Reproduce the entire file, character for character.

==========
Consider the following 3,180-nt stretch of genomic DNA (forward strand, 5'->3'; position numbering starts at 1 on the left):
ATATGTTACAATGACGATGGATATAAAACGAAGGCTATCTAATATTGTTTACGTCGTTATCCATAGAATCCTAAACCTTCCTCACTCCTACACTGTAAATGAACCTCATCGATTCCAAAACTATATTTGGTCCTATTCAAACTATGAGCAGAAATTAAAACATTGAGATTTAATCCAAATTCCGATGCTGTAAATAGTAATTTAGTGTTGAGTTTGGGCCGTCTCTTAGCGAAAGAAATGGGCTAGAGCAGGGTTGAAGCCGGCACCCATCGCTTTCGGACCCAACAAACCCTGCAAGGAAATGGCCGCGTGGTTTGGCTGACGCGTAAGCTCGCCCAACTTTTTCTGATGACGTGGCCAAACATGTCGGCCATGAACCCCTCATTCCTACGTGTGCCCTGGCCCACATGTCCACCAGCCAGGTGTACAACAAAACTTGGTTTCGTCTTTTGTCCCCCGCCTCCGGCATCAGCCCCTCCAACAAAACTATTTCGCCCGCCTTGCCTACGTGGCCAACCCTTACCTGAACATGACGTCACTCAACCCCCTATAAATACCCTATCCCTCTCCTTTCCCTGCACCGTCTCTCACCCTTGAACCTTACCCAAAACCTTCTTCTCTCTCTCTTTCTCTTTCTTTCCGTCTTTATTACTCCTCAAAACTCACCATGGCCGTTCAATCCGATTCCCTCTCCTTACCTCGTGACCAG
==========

Consider the following 3,180-nt stretch of genomic DNA (forward strand, 5'->3'; position numbering starts at 1 on the left):
ATATGTTACAATGACGATGGATATAAAACGAAGGCTATCTAATATTGTTTACGTCGTTATCCATAGAATCCTAAACCTTCCTCACTCCTACACTGTAAATGAACCTCATCGATTCCAAAACTATATTTGGTCCTATTCAAACTATGAGCAGAAATTAAAACATTGAGATTTAATCCAAATTCCGATGCTGTAAATAGTAATTTAGTGTTGAGTTTGGGCCGTCTCTTAGCGAAAGAAATGGGCTAGAGCAGGGTTGAAGCCGGCACCCATCGCTTTCGGACCCAACAAACCCTGCAAGGAAATGGCCGCGTGGTTTGGCTGACGCGTAAGCTCGCCCAACTTTTTCTGATGACGTGGCCAAACATGTCGGCCATGAACCCCTCATTCCTACGTGTGCCCTGGCCCACATGTCCACCAGCCAGGTGTACAACAAAACTTGGTTTCGTCTTTTGTCCCCCGCCTCCGGCATCAGCCCCTCCAACAAAACTATTTCGCCCGCCTTGCCTACGTGGCCAACCCTTACCTGAACATGACGTCACTCAACCCCCTATAAATACCCTATCCCTCTCCTTTCCCTGCACCGTCTCTCACCCTTGAACCTTACCCAAAACCTTCTTCTCTCTCTCTTTCTCTTTCTTTCCGTCTTTATTACTCCTCAAAACTCACCATGGCCGTTCAATCCGATTCCCTCTCCTTACCTCGTGACCAG